How are diseases of the gastrointestinal tract and the heart

Author Ольга Кияница


In the human body, everything is interconnected, so one disease often contributes to the development of another. If necessary, during treatment all the patient's pathologies, including the gastrointestinal tract and the heart, are taken into account. Sometimes an improvement in the course of the underlying disease makes it possible to reduce the clinical signs of another.

Disease (from Latin morbus) is a violation of the functioning of individual parts of the body or of the whole organism as a whole. During the disease, homeostasis is disrupted, normal vital activity changes, and sometimes there is a danger to life itself.

A synonym for a disease is a disease, and an antonym is a health.

The disease can be acute and chronic, with various organs and systems of the body being affected. Often the disease is transmitted by heredity, but an important role is played by the way of life that the patient himself leads.Since some diseases develop against the background of other pathological conditions, a combination of GIT and heart disorders is often observed.

Video: The human digestive system. It's amazing!

Communication of organs and systems in the human body

The human body contains trillions of cells, 78 different organs and almost 100,000 km of blood vessels, if stretched to its full length.

Each organ belongs to one of ten systems of the body, which are interrelated and dependent on each other, which allows them to function in concert. For example, the heart does not beat if the brain and the nervous system do not send signals about it. The skeletal system relies on nutrients derived from the digestive system to create strong healthy bones.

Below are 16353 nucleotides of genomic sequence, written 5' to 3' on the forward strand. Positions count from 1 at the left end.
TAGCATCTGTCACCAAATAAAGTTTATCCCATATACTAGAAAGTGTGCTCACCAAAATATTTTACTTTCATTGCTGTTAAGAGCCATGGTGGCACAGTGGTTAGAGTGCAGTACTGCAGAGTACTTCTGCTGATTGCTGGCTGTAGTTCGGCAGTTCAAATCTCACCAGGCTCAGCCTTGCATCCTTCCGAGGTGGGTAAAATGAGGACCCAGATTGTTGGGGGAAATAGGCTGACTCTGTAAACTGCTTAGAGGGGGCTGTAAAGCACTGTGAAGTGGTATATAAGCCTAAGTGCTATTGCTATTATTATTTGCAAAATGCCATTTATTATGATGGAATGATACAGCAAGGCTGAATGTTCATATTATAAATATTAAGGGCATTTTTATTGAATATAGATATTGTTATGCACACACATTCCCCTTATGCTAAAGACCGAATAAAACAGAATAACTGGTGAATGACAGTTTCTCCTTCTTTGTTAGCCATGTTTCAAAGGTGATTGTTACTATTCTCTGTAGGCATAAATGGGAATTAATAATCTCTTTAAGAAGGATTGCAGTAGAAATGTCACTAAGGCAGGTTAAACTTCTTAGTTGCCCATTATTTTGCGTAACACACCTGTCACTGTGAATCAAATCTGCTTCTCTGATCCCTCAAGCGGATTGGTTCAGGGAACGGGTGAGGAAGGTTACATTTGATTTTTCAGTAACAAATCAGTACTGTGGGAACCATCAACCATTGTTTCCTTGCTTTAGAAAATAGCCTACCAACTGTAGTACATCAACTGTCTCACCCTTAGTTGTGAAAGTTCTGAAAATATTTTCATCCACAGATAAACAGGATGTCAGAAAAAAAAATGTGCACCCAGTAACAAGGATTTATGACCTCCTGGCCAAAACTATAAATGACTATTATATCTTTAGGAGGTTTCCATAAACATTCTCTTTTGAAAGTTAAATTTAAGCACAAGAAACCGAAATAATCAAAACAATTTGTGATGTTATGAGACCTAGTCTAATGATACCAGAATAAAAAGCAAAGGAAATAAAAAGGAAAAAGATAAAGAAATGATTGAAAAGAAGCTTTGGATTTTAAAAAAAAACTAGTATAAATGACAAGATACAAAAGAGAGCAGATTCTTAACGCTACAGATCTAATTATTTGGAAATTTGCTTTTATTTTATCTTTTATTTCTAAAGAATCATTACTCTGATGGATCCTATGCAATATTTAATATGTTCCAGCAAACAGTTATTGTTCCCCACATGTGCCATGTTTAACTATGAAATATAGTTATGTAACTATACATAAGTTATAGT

Stylized diagram of the human body's anatomy: skeletal, muscular, cardiovascular, nervous and digestive systems.

There are 10 systems:

  • Cardiovascular
  • Respiratory
  • Nervous
  • Muscular
  • Skeletal
  • Digestive
  • Endocrine (hormonal)
  • Lymphatic or immune system
  • Reproductive
  • Cover (leather, hair)

Each body system is a group of parts that work together. The cardiovascular system works for the circulation of blood, while the respiratory system contributes to the intake of oxygen into the body.

Each individual body system interacts with other systems of the body. Blood circulation is a good example of how systems interact with each other. The heart is a pump. When blood circulates through the digestive system, it is saturated with nutrients. Blood also contains oxygen inhaled by the lungs. The circulatory system supplies oxygen and nutrients to other parts of the body, and from there it takes the products of the vital functions of the cells, including carbon dioxide, and transfers these waste to the kidneys and lungs for removal from the body. Also, the circulatory system circulates throughout the body hormones from the endocrine and immune systems.